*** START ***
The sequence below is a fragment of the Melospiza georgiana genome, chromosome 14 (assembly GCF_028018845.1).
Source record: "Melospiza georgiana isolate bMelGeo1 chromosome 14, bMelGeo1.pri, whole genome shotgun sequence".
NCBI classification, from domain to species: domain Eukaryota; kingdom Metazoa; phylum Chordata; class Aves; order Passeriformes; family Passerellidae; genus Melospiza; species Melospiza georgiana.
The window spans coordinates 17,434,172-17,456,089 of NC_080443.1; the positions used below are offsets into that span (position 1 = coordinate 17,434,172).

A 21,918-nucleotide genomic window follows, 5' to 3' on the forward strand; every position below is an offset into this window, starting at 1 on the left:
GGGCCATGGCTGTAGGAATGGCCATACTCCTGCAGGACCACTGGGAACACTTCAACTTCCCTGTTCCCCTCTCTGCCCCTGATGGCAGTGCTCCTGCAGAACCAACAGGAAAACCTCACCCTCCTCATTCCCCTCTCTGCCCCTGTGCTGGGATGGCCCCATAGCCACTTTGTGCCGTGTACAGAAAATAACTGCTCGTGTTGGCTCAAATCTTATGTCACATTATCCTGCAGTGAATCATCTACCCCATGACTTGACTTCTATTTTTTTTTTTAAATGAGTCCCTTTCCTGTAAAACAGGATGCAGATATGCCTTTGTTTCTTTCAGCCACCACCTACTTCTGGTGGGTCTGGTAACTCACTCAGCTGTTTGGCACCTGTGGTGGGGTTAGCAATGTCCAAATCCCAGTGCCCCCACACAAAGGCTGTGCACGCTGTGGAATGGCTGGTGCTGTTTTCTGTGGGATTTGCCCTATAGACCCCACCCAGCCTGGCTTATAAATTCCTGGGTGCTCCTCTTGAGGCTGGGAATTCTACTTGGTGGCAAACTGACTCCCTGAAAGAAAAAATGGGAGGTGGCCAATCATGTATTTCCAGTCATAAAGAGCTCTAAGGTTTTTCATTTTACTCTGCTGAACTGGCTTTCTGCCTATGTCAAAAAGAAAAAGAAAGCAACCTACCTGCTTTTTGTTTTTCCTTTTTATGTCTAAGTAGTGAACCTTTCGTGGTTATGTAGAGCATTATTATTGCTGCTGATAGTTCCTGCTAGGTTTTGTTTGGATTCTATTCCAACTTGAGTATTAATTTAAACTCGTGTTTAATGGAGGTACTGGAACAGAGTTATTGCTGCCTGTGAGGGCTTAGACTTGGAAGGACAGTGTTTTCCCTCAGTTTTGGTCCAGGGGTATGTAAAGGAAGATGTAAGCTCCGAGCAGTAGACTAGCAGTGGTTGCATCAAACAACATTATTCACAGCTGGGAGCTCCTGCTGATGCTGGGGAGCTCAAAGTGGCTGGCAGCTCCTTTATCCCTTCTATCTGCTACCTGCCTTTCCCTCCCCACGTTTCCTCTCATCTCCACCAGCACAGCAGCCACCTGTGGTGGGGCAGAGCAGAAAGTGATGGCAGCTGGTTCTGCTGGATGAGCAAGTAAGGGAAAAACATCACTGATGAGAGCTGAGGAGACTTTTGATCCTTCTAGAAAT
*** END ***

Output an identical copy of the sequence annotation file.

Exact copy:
The sequence below is a fragment of the Melospiza georgiana genome, chromosome 14 (assembly GCF_028018845.1).
Source record: "Melospiza georgiana isolate bMelGeo1 chromosome 14, bMelGeo1.pri, whole genome shotgun sequence".
NCBI classification, from domain to species: domain Eukaryota; kingdom Metazoa; phylum Chordata; class Aves; order Passeriformes; family Passerellidae; genus Melospiza; species Melospiza georgiana.
The window spans coordinates 17,434,172-17,456,089 of NC_080443.1; the positions used below are offsets into that span (position 1 = coordinate 17,434,172).

A 21,918-nucleotide genomic window follows, 5' to 3' on the forward strand; every position below is an offset into this window, starting at 1 on the left:
GGGCCATGGCTGTAGGAATGGCCATACTCCTGCAGGACCACTGGGAACACTTCAACTTCCCTGTTCCCCTCTCTGCCCCTGATGGCAGTGCTCCTGCAGAACCAACAGGAAAACCTCACCCTCCTCATTCCCCTCTCTGCCCCTGTGCTGGGATGGCCCCATAGCCACTTTGTGCCGTGTACAGAAAATAACTGCTCGTGTTGGCTCAAATCTTATGTCACATTATCCTGCAGTGAATCATCTACCCCATGACTTGACTTCTATTTTTTTTTTTAAATGAGTCCCTTTCCTGTAAAACAGGATGCAGATATGCCTTTGTTTCTTTCAGCCACCACCTACTTCTGGTGGGTCTGGTAACTCACTCAGCTGTTTGGCACCTGTGGTGGGGTTAGCAATGTCCAAATCCCAGTGCCCCCACACAAAGGCTGTGCACGCTGTGGAATGGCTGGTGCTGTTTTCTGTGGGATTTGCCCTATAGACCCCACCCAGCCTGGCTTATAAATTCCTGGGTGCTCCTCTTGAGGCTGGGAATTCTACTTGGTGGCAAACTGACTCCCTGAAAGAAAAAATGGGAGGTGGCCAATCATGTATTTCCAGTCATAAAGAGCTCTAAGGTTTTTCATTTTACTCTGCTGAACTGGCTTTCTGCCTATGTCAAAAAGAAAAAGAAAGCAACCTACCTGCTTTTTGTTTTTCCTTTTTATGTCTAAGTAGTGAACCTTTCGTGGTTATGTAGAGCATTATTATTGCTGCTGATAGTTCCTGCTAGGTTTTGTTTGGATTCTATTCCAACTTGAGTATTAATTTAAACTCGTGTTTAATGGAGGTACTGGAACAGAGTTATTGCTGCCTGTGAGGGCTTAGACTTGGAAGGACAGTGTTTTCCCTCAGTTTTGGTCCAGGGGTATGTAAAGGAAGATGTAAGCTCCGAGCAGTAGACTAGCAGTGGTTGCATCAAACAACATTATTCACAGCTGGGAGCTCCTGCTGATGCTGGGGAGCTCAAAGTGGCTGGCAGCTCCTTTATCCCTTCTATCTGCTACCTGCCTTTCCCTCCCCACGTTTCCTCTCATCTCCACCAGCACAGCAGCCACCTGTGGTGGGGCAGAGCAGAAAGTGATGGCAGCTGGTTCTGCTGGATGAGCAAGTAAGGGAAAAACATCACTGATGAGAGCTGAGGAGACTTTTGATCCTTCTAGAAAT